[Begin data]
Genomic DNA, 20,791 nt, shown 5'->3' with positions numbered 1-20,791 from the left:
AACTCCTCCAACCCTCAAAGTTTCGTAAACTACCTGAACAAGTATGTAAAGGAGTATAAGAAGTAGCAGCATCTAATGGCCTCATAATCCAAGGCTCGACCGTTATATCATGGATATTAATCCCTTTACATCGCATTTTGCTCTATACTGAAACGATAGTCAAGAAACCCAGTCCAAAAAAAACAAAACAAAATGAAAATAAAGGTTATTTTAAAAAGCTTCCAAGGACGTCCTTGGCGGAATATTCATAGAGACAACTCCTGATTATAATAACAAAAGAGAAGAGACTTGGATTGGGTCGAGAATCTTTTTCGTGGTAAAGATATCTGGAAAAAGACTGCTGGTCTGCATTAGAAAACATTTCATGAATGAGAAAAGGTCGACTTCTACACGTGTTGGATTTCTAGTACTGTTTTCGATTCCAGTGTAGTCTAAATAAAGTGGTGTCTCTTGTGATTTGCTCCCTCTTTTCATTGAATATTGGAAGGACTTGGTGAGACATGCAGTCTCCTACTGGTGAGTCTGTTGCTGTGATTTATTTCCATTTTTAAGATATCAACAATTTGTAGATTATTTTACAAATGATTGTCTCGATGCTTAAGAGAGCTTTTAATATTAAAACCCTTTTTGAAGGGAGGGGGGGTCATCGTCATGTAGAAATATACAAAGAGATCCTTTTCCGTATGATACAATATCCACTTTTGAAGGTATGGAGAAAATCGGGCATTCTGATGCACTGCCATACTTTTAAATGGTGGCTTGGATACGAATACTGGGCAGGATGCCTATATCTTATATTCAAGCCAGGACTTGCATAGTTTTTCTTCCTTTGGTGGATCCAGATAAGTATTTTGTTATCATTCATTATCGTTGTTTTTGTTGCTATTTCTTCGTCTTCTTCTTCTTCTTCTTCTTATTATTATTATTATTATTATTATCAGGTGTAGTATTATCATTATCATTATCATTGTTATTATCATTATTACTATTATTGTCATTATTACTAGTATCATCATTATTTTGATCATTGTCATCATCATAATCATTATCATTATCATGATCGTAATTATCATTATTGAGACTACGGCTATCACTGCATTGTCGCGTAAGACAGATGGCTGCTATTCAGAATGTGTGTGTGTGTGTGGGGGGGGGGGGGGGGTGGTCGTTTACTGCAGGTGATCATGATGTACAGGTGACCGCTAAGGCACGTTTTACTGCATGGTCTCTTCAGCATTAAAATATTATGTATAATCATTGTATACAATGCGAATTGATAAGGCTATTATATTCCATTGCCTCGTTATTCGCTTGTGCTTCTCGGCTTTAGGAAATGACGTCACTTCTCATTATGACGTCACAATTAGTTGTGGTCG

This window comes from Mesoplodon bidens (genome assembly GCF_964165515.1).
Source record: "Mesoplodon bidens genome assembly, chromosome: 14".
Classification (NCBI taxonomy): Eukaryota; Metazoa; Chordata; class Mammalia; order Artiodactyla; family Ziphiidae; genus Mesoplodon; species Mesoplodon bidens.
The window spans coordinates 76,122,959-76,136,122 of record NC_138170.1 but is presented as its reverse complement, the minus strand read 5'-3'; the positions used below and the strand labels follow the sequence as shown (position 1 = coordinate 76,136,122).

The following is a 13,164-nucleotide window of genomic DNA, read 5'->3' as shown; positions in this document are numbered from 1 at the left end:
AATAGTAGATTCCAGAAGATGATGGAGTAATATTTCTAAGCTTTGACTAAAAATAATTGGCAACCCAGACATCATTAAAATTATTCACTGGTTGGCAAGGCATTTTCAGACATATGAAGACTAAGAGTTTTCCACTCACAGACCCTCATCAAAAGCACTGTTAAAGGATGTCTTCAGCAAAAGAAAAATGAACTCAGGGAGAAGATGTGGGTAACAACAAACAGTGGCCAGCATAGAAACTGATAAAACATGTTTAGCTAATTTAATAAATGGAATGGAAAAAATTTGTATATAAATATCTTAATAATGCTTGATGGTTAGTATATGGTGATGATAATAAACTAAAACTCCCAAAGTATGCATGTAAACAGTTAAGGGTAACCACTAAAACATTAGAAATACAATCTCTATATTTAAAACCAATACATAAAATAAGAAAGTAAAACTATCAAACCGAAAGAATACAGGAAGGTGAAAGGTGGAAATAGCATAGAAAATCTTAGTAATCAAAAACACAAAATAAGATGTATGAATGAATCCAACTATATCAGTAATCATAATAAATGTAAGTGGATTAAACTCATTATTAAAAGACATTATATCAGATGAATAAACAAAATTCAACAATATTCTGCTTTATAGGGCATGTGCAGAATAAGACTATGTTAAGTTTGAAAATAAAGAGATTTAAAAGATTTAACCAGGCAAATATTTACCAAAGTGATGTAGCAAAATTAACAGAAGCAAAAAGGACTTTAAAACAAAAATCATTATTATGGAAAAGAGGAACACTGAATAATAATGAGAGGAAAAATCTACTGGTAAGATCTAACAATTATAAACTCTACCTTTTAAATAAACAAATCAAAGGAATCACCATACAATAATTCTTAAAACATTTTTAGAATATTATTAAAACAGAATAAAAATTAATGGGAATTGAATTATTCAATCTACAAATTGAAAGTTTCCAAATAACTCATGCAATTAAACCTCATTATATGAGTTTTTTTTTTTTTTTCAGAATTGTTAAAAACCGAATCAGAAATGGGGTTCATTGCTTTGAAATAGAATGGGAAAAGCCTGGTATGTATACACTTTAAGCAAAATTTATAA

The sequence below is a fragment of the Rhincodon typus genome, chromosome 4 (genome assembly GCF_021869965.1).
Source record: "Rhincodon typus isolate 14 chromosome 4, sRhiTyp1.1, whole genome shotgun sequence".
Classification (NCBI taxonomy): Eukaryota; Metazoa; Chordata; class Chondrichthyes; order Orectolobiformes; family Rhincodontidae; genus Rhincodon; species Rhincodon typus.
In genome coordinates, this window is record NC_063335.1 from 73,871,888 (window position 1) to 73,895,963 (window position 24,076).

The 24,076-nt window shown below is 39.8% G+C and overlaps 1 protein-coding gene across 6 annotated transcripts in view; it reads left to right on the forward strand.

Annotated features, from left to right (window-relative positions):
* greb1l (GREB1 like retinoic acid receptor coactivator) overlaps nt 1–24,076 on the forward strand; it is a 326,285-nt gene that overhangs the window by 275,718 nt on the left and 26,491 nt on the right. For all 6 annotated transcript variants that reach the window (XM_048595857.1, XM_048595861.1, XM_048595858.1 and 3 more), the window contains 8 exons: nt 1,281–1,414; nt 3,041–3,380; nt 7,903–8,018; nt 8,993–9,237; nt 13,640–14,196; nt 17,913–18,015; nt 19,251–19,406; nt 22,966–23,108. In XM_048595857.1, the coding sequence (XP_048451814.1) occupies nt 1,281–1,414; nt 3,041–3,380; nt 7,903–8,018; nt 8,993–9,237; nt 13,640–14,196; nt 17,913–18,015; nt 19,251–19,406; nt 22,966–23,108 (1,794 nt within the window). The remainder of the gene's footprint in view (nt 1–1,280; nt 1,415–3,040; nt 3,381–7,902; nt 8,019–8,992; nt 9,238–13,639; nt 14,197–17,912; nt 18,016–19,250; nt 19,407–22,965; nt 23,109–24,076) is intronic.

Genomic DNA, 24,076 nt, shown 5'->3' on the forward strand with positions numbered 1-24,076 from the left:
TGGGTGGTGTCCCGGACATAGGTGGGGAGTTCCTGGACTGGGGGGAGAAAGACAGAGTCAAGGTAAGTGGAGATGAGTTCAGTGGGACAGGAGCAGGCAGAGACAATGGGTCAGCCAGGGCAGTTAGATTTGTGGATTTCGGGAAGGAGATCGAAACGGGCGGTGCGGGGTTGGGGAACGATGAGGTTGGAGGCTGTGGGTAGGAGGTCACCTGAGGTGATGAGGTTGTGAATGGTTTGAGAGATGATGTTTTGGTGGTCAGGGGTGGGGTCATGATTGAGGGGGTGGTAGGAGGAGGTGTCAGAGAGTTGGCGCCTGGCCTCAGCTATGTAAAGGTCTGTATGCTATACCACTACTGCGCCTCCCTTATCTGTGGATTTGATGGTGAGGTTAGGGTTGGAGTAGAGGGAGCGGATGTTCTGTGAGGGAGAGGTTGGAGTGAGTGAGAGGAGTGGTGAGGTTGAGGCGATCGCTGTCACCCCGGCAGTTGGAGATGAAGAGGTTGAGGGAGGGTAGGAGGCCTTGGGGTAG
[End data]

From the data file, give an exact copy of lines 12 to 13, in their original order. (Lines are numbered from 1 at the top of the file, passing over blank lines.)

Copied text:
In genome coordinates, this window is record NC_063335.1 from 73,871,888 (window position 1) to 73,895,963 (window position 24,076).

The 24,076-nt window shown below is 39.8% G+C and overlaps 1 protein-coding gene across 6 annotated transcripts in view; it reads left to right on the forward strand.